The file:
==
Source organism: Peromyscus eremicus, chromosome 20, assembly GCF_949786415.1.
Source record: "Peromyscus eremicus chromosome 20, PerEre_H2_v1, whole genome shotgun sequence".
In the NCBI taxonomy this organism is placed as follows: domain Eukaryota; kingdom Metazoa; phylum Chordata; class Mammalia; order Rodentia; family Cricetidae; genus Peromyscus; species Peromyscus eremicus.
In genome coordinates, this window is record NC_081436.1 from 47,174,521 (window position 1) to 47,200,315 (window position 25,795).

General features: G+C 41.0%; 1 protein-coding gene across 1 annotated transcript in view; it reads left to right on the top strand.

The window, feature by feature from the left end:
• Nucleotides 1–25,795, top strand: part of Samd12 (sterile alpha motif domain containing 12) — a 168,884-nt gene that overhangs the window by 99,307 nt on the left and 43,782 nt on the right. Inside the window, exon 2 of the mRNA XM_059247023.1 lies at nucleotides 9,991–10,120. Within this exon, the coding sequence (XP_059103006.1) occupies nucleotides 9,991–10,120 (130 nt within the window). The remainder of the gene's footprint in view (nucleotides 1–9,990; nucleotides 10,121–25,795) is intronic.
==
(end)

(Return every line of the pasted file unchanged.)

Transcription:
Source organism: Peromyscus eremicus, chromosome 20, assembly GCF_949786415.1.
Source record: "Peromyscus eremicus chromosome 20, PerEre_H2_v1, whole genome shotgun sequence".
In the NCBI taxonomy this organism is placed as follows: domain Eukaryota; kingdom Metazoa; phylum Chordata; class Mammalia; order Rodentia; family Cricetidae; genus Peromyscus; species Peromyscus eremicus.
In genome coordinates, this window is record NC_081436.1 from 47,174,521 (window position 1) to 47,200,315 (window position 25,795).

General features: G+C 41.0%; 1 protein-coding gene across 1 annotated transcript in view; it reads left to right on the top strand.

The window, feature by feature from the left end:
• Nucleotides 1–25,795, top strand: part of Samd12 (sterile alpha motif domain containing 12) — a 168,884-nt gene that overhangs the window by 99,307 nt on the left and 43,782 nt on the right. Inside the window, exon 2 of the mRNA XM_059247023.1 lies at nucleotides 9,991–10,120. Within this exon, the coding sequence (XP_059103006.1) occupies nucleotides 9,991–10,120 (130 nt within the window). The remainder of the gene's footprint in view (nucleotides 1–9,990; nucleotides 10,121–25,795) is intronic.